Social and agricultural development may be the leading progressive feature of Lula’s government

Tuesday, December 20, 2022
Info Source: 
Caroline Oliveira & Murilo Pajolla | Brasil de Fato | São Paulo (SP, Brasil) | Edited by: Thalita Pires | Translated by: Ana Paula Rocha | Original URL:

Topics such as agrarian reform and agroecology may grow in their respective ministries

The Ministry of Agrarian Development and the Ministry of Social Development, currently relegated to secretariats, may be resumed by the next Brazilian government. Therefore, these areas may become the flagship of Luiz Inácio Lula da Silva’s (Workers' Party) progressive government, such as strengthening agrarian reform, agroecology, and family farming.  

Today, there is an intense dispute over the appointment of ministers due to the broad alliance built during the electoral campaign. It is no different with the two ministries mentioned.

One of the names considered by the Ministry of Social Development is Senator Simone Tebet (Brazilian Democratic Movement), who will no longer be part of the Senate next year. This ministry will manage the coordination of social programs, focusing on the Family Grant program (Bolsa Família, in Portuguese), which makes the dispute even more fierce.

 Two names were mentioned to lead the Ministry of Agrarian Development: federal deputy Valmir Assunção (Bahia state) and state deputy Edegar Pretto (Rio Grande do Sul state).

According to Michela Calaça, one of the leaders of Movimento Mulheres Camponesas (Peasant Women's Movement, in English), who has been following the transition group responsible for land issues, that is a “healthy” dispute. However, meeting the demands of the population has to be the priority of anyone chosen to lead these ministries. 

“When talking about social development, there are many interesting options that may help the president. To me, however, the focus seems to be on the priority the president adopted, which is ending hunger and extreme poverty, and providing houses for everybody. The person whose perspective is strengthening this approach will surely be welcomed“, says Calaça.

She argues that the fight to tackle hunger has to involve different ministries. “Obviously, [the Ministry of] Social Development is of utter importance. But ending hunger isn’t a task only for the Ministry of Social Development. It is a task for the whole government. However, if there are two ministries with crucial roles, they are the Ministry of Agrarian Development and the Ministry of Social Development,” she said.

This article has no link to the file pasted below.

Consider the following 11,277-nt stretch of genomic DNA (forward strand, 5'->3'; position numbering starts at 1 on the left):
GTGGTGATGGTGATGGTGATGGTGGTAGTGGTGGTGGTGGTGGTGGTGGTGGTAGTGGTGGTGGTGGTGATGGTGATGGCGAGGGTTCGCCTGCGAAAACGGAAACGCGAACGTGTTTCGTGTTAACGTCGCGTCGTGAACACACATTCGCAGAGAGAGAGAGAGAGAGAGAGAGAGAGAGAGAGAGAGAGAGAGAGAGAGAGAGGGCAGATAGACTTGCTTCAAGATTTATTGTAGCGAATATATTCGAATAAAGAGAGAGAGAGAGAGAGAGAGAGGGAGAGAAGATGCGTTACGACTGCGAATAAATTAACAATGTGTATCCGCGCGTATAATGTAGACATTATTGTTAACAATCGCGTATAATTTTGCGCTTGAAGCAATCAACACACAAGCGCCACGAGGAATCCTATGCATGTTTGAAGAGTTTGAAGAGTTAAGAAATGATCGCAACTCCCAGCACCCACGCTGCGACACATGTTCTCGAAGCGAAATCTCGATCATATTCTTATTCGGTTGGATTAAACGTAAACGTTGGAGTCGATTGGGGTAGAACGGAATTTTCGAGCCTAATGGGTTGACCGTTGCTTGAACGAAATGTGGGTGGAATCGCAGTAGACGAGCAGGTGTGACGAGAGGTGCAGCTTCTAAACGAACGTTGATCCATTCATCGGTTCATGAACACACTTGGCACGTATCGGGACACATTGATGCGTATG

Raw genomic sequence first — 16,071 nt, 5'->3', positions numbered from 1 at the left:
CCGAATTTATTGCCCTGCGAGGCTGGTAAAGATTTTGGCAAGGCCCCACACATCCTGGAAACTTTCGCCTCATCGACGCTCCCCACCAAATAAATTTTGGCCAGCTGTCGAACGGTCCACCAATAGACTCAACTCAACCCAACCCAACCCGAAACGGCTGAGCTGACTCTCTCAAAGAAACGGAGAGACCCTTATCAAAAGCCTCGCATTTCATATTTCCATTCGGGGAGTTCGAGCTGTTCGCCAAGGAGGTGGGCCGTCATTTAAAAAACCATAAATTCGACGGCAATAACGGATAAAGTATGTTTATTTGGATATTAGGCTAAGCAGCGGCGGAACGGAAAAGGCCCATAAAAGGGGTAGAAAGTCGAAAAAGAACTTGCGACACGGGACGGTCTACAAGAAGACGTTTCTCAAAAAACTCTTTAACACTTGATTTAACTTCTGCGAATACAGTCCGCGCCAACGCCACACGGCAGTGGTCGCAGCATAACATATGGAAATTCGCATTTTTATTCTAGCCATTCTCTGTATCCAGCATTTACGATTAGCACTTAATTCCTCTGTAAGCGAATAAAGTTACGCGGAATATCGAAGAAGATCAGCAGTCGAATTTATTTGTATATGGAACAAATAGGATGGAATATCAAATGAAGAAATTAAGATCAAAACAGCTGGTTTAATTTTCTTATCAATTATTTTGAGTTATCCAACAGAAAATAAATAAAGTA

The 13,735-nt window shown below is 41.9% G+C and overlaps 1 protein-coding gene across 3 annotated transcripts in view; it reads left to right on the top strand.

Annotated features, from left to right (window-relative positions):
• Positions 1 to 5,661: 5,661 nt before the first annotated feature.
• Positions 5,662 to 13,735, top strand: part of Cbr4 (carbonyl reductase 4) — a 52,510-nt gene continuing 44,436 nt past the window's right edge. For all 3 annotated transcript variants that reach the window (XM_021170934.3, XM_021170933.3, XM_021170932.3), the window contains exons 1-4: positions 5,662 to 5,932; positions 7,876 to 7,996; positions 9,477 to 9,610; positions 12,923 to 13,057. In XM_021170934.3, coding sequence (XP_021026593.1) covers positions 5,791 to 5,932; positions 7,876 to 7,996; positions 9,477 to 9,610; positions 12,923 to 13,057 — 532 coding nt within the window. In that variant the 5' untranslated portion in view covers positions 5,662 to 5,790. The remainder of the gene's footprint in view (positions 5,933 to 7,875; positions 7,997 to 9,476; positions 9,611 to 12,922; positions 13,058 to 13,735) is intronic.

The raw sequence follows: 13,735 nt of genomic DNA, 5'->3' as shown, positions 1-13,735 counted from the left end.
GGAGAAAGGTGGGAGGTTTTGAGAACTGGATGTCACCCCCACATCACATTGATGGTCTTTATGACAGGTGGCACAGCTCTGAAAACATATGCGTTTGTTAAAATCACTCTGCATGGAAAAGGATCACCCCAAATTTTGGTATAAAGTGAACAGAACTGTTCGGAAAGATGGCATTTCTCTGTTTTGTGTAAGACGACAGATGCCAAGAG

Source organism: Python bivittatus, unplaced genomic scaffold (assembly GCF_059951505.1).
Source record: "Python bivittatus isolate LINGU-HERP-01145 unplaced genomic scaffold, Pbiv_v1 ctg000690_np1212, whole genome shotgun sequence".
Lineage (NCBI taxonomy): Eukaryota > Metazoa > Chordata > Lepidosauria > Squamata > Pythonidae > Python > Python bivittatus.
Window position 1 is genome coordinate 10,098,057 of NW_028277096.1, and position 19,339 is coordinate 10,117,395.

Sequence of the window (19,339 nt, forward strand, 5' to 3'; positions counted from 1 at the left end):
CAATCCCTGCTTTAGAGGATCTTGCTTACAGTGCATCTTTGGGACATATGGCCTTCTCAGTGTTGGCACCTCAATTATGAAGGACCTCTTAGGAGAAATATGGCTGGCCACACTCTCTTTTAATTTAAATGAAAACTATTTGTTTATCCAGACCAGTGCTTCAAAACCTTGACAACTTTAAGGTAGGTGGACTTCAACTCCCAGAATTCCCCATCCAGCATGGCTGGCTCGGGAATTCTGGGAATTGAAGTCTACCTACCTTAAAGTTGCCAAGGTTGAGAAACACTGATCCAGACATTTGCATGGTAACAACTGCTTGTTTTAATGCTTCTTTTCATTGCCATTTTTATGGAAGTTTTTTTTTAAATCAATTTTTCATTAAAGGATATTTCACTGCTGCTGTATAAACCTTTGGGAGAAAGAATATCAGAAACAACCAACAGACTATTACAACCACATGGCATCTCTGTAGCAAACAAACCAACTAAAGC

In this joint effort to tackle hunger, one of Lula’s main agendas during the presidential campaign, Calaça thinks that the ministries may be primarily responsible for policies on access to land, defense of territories, agroecological production, production of healthy food and food sovereignty.

“We will only effectively tackle hunger if we build a structured policy for producing healthy food based on agroecology since eating anything will not solve the health and sustainability issues when fighting against hunger,” she added.  

Calaça says that, at the current moment, one of the major obstacles is the influence that the agribusiness sector has on Brazilian politics. In addition to acknowledging the situation, she emphasizes that the goal should be to prevent agribusiness from spreading onto indigenous lands and to prevent environmental degradation.   

The current situation "does not point to the overcoming of this model in the name of another model that is, in my opinion, more profitable for Brazil", she says. Therefore, knowing how to control this production model to strengthen other kinds of agriculture, such as family farming and agroecology, is critical. 

These alternative ways of producing protect not only the environment but also restore it. It is possible to restore landscapes, watercourses, and the interaction between fauna and flora. But Brazil lacks the consolidation of agroecological policies, those that allow credits, land regularization and other types of incentives. For Calaça, this is the transversal path the next government should take.  

Adopting the same perspective, José Josivaldo, from the National Coordination of the Movement of People Affected by Dams (MAB, in Portuguese) and member of the transition work group on rural development, states that the new ministry will “have to deal directly with agricultural issues, food production, and programs aimed at the rural population. That is the first thing we are sure of.” 

“It will have to be a coherent ministry to meet family farmers. Our first proposal is that the ministry’s name change to Ministry of Family Farming and Healthy Food,” says Josivaldo, even though the ministry’s name is not a concluded topic among the members of the transition group.  

The transition work group on rural development intends to resume and strengthen policies, programs and agencies that were ended or dismantled, such as the National Supply Company (Conab, in Portuguese), the National Agency for Technical Assistance and Rural Extension (Anater, in Portuguese), the National Institute for Colonization and Agrarian Reform (Incra, in Portuguese), and the State Council for Sustainable Food and Nutrition Security (Consea, in Portuguese). 

There is also the possibility of including, within the ministry, a kind of internal affairs section to meet the demands of social movements and population groups. As Michela Calaça noted, these topics ought to be related to other ministries.